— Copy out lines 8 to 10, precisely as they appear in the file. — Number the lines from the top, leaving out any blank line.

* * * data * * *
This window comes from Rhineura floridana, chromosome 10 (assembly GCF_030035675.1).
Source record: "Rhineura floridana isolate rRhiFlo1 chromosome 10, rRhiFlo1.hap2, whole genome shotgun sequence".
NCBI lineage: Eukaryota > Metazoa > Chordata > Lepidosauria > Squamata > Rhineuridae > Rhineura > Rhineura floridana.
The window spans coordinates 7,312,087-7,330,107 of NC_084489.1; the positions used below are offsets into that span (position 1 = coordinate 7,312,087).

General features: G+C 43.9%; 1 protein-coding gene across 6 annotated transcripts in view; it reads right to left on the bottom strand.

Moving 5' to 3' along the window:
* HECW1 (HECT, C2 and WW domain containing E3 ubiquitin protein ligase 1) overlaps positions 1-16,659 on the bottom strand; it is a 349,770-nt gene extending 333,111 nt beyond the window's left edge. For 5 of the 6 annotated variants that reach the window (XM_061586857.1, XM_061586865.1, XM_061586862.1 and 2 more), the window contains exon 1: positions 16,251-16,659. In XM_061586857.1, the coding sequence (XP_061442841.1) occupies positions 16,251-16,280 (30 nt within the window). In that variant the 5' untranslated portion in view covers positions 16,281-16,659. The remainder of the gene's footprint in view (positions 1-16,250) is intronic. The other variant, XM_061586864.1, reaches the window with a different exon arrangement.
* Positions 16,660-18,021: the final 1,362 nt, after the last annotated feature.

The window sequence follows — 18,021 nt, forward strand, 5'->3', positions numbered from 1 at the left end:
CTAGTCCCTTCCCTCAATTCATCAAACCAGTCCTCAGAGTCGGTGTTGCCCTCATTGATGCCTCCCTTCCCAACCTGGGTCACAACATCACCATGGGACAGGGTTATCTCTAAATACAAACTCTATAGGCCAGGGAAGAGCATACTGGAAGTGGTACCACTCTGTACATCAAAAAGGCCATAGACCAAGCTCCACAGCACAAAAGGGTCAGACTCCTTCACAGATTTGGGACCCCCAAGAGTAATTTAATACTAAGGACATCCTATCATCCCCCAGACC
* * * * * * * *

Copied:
* Positions 16,660-18,021: the final 1,362 nt, after the last annotated feature.

The window sequence follows — 18,021 nt, forward strand, 5'->3', positions numbered from 1 at the left end:
CTAGTCCCTTCCCTCAATTCATCAAACCAGTCCTCAGAGTCGGTGTTGCCCTCATTGATGCCTCCCTTCCCAACCTGGGTCACAACATCACCATGGGACAGGGTTATCTCTAAATACAAACTCTATAGGCCAGGGAAGAGCATACTGGAAGTGGTACCACTCTGTACATCAAAAAGGCCATAGACCAAGCTCCACAGCACAAAAGGGTCAGACTCCTTCACAGATTTGGGACCCCCAAGAGTAATTTAATACTAAGGACATCCTATCATCCCCCAGACC